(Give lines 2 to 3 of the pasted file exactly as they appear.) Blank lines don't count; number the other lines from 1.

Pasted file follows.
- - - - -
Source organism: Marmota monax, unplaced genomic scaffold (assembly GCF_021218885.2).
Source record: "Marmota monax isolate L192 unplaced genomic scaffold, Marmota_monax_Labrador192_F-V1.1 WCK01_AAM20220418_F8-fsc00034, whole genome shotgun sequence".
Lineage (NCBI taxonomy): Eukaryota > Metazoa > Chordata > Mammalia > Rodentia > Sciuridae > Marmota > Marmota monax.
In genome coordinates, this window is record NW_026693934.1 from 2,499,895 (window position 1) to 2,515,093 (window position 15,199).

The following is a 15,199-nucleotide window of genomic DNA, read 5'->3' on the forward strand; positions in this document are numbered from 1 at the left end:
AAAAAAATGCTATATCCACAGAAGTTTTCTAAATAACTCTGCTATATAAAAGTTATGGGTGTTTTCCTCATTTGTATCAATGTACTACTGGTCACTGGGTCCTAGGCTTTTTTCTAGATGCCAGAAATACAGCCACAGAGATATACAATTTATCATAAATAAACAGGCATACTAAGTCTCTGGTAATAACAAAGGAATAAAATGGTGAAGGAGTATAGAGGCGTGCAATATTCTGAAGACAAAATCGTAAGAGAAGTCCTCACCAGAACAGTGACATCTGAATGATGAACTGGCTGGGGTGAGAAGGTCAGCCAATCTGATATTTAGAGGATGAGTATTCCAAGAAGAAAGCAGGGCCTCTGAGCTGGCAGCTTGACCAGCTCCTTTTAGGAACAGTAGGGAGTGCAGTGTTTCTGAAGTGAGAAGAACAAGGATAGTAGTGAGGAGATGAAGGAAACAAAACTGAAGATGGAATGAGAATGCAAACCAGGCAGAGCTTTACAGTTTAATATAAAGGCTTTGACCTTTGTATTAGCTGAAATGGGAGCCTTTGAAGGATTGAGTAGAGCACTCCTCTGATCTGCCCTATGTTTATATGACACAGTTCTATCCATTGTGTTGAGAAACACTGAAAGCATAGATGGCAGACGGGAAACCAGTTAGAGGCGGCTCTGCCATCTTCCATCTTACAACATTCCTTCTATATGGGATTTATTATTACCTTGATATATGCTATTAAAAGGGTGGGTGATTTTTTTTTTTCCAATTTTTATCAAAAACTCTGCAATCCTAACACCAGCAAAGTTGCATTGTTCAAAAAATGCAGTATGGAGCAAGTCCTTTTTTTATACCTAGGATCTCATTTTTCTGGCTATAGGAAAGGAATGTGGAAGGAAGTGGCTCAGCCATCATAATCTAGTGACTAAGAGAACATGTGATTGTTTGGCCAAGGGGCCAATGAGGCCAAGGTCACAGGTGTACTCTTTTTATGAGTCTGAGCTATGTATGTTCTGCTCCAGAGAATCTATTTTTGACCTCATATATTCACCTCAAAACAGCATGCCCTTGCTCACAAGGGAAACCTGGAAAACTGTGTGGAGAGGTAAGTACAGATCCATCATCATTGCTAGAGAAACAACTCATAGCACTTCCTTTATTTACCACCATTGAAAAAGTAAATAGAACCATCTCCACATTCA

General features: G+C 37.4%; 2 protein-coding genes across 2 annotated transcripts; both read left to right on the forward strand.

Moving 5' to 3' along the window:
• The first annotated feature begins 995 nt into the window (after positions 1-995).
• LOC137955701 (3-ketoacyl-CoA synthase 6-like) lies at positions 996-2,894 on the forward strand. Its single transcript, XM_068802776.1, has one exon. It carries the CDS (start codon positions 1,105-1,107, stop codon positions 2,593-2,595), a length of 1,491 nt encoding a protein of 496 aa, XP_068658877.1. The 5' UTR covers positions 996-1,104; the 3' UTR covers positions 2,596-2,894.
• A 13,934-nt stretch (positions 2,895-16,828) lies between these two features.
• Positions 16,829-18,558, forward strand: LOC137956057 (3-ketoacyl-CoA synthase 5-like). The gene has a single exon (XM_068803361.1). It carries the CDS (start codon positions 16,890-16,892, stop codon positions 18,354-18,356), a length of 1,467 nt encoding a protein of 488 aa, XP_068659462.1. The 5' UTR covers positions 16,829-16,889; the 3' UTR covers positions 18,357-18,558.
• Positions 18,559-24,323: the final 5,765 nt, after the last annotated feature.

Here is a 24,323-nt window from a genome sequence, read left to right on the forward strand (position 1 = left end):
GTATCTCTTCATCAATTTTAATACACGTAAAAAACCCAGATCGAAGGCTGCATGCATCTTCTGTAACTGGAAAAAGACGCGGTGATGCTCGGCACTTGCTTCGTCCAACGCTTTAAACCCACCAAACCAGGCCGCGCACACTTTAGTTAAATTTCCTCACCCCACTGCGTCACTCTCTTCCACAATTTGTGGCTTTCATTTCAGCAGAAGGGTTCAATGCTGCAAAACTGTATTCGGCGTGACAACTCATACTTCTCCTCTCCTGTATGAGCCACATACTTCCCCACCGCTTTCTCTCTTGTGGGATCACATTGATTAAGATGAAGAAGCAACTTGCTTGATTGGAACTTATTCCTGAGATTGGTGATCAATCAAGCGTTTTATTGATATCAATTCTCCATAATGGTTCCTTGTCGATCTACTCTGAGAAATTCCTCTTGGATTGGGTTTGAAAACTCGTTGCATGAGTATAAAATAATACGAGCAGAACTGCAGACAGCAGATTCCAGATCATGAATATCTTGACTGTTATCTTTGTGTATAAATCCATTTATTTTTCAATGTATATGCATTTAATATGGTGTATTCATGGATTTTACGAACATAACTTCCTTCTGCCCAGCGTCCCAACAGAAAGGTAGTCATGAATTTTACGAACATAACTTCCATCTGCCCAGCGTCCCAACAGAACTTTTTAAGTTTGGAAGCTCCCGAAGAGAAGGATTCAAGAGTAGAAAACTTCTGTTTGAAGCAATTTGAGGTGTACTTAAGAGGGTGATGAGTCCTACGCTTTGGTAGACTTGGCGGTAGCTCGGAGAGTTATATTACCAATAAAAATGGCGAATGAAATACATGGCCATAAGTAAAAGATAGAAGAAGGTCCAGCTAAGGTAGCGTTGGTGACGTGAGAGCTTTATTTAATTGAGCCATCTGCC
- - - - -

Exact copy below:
Source record: "Marmota monax isolate L192 unplaced genomic scaffold, Marmota_monax_Labrador192_F-V1.1 WCK01_AAM20220418_F8-fsc00034, whole genome shotgun sequence".
Lineage (NCBI taxonomy): Eukaryota > Metazoa > Chordata > Mammalia > Rodentia > Sciuridae > Marmota > Marmota monax.